Typically, students get hands on experience by setting up and monitoring gear test equipment with additional training topics such as gear metrology, failure analysis, metallurgical characterization, vibration monitoring for failure detection, statistical analysis of test data and more.
This newsletter’s student profile is of Hana Toth. Hana is pursuing her Bachelor of Science degree in Biological Engineering with an option in Agricultural Engineering and a minor in Off Road Equipment. Hana’s position was made possible through a grant from John Deere. She has been working in the GRI test lab supporting several projects since August of 2020 but her primary responsibility is to manage the low speed (150 rpm) gear testing program for John Deere. Hana has learned how to operate the test equipment, document the testing properly, and will perform fracture analysis, metallography and statistical analysis as the project proceeds throughout the spring semester.
Hana will graduate in May and is currently job hunting. Her goal is to work in the off highway equipment industry.
Board of Trustees News
Jack Masseth resigned from his position as President of the GRI Board of Trustees on October 21, 2020. The virtual send-off wasn’t ideal but we did manage to get a Nittany Lion statue shipped out to Wolverine/Spartan country. GRI is truly lucky to have had such a dedicated servant and ambassador. Jack will continue to advise the Board during the transition. We would like to wish Jack well as he pursues life after his gear career! May your drives go straight, your putts drop and your beer stay cold! We hope to see you soon for a proper send off.
GRI would like to announce the seating of new Board President, Chad Behrman of Rolls Royce. Chad was elected for the position by the GRI Membership on October 21, 2020. He has served on the Board as a Class C, Member elected trustee since 2018. GRI would like to thank Chad for undertaking this position and we look forward to working together for years to come.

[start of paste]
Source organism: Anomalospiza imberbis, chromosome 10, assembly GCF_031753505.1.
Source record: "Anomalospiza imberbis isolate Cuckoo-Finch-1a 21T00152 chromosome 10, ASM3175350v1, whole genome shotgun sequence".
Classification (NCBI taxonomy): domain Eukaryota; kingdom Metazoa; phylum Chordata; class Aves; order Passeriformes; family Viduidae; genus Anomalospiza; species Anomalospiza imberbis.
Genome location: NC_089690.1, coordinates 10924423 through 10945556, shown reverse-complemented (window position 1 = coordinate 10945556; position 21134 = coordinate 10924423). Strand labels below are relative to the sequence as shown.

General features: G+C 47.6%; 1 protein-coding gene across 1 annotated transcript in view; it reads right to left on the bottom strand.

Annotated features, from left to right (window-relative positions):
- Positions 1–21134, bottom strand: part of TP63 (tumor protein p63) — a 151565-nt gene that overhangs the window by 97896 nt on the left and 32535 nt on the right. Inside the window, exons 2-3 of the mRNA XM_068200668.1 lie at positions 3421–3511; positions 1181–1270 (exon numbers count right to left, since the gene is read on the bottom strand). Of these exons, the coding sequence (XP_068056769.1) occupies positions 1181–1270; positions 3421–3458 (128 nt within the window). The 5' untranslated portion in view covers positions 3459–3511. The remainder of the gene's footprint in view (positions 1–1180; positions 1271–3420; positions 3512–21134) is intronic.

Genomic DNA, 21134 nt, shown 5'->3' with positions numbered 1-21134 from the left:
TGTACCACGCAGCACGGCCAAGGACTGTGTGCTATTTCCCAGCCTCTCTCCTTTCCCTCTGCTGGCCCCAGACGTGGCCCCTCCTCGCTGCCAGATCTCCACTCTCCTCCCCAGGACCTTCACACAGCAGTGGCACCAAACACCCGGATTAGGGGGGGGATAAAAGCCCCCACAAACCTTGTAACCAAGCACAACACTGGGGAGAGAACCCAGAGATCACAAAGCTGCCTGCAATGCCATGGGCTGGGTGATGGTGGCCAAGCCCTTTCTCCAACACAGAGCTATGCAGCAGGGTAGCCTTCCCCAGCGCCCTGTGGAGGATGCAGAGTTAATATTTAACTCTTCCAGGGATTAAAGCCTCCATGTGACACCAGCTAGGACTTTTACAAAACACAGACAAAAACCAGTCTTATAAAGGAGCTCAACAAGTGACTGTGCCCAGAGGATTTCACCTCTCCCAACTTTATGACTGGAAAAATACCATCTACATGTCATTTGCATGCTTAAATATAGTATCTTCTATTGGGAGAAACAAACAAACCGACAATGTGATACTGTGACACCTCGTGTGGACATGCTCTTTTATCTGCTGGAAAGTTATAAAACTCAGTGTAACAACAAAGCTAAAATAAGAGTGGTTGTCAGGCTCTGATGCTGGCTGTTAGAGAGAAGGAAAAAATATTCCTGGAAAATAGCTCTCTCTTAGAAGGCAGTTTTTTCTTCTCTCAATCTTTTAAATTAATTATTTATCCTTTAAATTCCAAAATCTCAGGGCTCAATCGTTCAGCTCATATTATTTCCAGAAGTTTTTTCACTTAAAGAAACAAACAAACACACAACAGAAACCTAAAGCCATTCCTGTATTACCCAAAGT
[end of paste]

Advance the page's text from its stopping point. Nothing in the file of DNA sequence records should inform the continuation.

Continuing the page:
GRI would like to remind readers to mark their calendars and plan to attend the AGMA Fall Technical Meeting to be held November 1-3, 2021 in Chicago, IL and the International Conference on Gears 2021 to be held September 15-17, 2021 in Garching (near Munich), Germany.
The Gear Research Institute is a non profit corporation. It has contracted with the Applied Research Laboratory of The Pennsylvania State University to conduct its activities, as a sponsor within the Drivetrain Technology Center. The Gear Research Institute is equipped with extensive research capabilities. These include rolling contact fatigue (RCF) testers for low- and high-temperature roller testing, power circulating (PC) gear testers for parallel axis gears with a 4-inch center distance (testers can be modified to accommodate other center distances), single tooth fatigue (STF) testers for spur, helical and spiral bevel gears, and gear tooth impact tester. Extensive metallurgical characterization facilities are also available at Penn State in support of the Gear Research Institute. For further details on our testing capabilities please go to www.gearresearch.org or call Aaron Isaacson, Managing Director, at (814) 865-5832.